AgriSolar News Roundup: Pastureland, Australian Grazing Quality, Regenerative Energy

Pastureland: Solar Panels and Sheep 

“Grazing by sheep and other livestock joins other dual uses: planting groundcover to benefit pollinators, growing marketable plants such as cherry tomatoes and lavender under the panels, installing beehives, and maximizing soil health practices to improve the land for later ag use. The use of solar sites for livestock grazing is still in its infancy, but flocks of sheep are already grazing contentedly under and around glass panels in Pennsylvania, Virginia, Maryland, and New York. By welcoming the grazers, solar operators save money on land maintenance. After the cost of leasing the land, vegetation management is often their top expense.” – Bay Journal 

Solar Panels Increase Australian Grazing Quality During Drought 

“Two agrivoltaic installations in New South Wales, Australia, are being credited with increasing the quantity and quality of fleece in sheep grazing at the facilities during a drought. Research has indicated that the partial shade offered by solar panels creates a microclimate that reduces evaporation and significantly boosts the production of vegetation in arid climates. Researchers found that areas that were partially or fully covered by solar panels increased their biomass production by 90%.” – PV Magazine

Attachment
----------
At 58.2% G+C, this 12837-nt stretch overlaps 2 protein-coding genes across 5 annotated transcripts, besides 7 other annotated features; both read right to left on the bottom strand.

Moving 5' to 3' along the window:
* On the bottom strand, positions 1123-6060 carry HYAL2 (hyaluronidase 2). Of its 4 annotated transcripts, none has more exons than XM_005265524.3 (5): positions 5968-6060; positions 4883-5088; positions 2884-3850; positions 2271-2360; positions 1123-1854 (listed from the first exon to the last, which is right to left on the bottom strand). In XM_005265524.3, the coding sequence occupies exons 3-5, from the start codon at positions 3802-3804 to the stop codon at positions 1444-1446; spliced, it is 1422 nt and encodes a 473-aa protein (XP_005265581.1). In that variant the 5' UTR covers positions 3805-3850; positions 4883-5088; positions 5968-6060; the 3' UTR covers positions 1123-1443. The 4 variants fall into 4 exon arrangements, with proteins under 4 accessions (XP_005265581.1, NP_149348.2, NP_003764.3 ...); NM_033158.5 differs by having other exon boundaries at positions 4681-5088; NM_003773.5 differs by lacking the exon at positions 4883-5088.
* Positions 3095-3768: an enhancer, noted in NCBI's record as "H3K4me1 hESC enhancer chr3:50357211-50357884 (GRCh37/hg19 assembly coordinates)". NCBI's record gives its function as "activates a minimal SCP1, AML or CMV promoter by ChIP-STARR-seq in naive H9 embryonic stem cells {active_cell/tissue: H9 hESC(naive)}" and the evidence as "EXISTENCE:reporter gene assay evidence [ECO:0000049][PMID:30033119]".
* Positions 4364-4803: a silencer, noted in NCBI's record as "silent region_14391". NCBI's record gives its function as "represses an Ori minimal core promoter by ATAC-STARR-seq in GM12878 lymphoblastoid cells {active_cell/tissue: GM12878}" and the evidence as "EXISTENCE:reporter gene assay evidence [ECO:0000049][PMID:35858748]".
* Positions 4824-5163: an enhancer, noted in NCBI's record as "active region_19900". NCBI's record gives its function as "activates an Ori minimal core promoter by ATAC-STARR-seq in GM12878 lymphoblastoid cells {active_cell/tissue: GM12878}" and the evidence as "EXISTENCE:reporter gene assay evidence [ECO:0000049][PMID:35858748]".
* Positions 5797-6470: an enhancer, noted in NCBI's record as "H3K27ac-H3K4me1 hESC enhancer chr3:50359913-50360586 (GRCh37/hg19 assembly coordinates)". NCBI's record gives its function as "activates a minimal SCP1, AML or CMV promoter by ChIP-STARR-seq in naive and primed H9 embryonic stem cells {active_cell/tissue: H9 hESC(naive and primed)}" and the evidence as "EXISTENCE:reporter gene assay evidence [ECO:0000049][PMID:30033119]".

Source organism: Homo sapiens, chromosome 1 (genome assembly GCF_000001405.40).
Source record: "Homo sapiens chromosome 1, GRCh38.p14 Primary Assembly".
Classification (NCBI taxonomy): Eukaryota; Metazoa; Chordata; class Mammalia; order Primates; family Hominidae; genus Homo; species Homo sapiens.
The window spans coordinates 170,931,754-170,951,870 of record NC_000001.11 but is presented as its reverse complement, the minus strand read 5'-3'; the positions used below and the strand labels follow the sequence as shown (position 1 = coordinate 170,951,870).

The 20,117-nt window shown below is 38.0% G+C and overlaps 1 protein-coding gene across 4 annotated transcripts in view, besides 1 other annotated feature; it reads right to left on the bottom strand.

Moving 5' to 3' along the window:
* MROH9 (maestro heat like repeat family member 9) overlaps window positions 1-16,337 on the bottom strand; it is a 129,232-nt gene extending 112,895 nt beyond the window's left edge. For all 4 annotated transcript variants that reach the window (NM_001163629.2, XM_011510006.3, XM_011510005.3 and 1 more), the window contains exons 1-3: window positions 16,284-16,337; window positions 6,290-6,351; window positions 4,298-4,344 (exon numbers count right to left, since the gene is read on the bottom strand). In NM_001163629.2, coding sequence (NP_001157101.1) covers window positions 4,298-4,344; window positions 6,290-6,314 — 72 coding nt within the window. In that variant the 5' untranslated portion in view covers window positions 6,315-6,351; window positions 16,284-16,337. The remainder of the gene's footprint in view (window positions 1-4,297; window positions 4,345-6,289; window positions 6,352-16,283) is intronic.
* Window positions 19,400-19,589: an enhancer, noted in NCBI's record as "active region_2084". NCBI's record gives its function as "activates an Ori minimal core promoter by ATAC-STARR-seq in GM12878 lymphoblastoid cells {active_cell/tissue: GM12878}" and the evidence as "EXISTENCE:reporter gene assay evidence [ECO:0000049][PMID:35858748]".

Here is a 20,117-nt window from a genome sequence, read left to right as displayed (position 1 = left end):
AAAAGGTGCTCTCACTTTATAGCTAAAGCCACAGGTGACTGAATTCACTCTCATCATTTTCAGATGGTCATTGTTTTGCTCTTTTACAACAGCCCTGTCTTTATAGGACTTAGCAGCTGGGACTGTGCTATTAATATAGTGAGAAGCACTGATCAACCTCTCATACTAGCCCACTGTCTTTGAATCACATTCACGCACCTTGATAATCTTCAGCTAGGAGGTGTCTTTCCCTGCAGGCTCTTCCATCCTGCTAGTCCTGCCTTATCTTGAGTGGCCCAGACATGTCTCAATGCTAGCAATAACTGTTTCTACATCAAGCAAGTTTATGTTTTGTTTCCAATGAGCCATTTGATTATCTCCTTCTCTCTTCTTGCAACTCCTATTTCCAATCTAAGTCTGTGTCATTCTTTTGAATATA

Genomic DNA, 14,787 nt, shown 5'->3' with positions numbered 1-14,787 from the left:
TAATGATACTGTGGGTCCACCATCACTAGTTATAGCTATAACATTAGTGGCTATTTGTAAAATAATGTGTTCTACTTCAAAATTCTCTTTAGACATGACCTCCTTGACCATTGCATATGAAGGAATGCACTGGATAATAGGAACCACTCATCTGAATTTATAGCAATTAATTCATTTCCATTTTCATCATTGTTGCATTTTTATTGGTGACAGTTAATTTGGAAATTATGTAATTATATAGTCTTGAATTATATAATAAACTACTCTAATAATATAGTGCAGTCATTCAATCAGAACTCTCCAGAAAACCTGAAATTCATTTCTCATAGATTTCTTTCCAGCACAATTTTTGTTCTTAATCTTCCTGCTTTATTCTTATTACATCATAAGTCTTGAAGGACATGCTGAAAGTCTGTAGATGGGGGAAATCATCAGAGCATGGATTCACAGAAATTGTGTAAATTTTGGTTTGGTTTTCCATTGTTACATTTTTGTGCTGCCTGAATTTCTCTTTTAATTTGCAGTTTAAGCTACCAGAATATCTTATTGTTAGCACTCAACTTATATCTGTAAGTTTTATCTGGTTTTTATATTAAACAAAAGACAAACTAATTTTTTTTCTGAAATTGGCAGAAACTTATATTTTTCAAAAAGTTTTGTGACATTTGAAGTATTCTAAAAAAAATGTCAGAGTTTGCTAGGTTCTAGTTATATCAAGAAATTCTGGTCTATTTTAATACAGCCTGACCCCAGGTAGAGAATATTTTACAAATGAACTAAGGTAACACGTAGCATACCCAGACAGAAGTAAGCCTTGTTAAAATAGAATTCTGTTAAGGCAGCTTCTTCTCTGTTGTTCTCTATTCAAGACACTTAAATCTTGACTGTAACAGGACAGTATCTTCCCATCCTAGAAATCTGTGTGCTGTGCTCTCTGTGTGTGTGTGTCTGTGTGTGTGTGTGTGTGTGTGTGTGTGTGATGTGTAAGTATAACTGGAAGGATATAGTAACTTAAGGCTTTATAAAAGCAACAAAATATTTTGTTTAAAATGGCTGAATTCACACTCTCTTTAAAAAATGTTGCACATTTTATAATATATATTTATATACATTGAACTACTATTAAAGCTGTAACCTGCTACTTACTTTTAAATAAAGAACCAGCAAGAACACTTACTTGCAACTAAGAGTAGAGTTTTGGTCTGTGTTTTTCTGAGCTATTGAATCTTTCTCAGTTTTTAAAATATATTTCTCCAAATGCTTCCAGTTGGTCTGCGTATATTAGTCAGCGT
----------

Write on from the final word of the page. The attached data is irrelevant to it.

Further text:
Silicon Ranch’s Regenerative Energy Program  

“Silicon Ranch founded a branch of its company dedicated to regenerative land management practices nearly four years ago and has found that a forward-looking, natural approach to solar project planning is proving fruitful in the long term. To address degraded soils and topsoil regeneration, Regenerative Energy gathers a seed mix of grasses native to that respective region and re-seeds the site. Given the length of the solar development process, seeds are ideally sown at least one year ahead of construction. Newly rooted plants will reintroduce stability to that soil.” – Solar Power World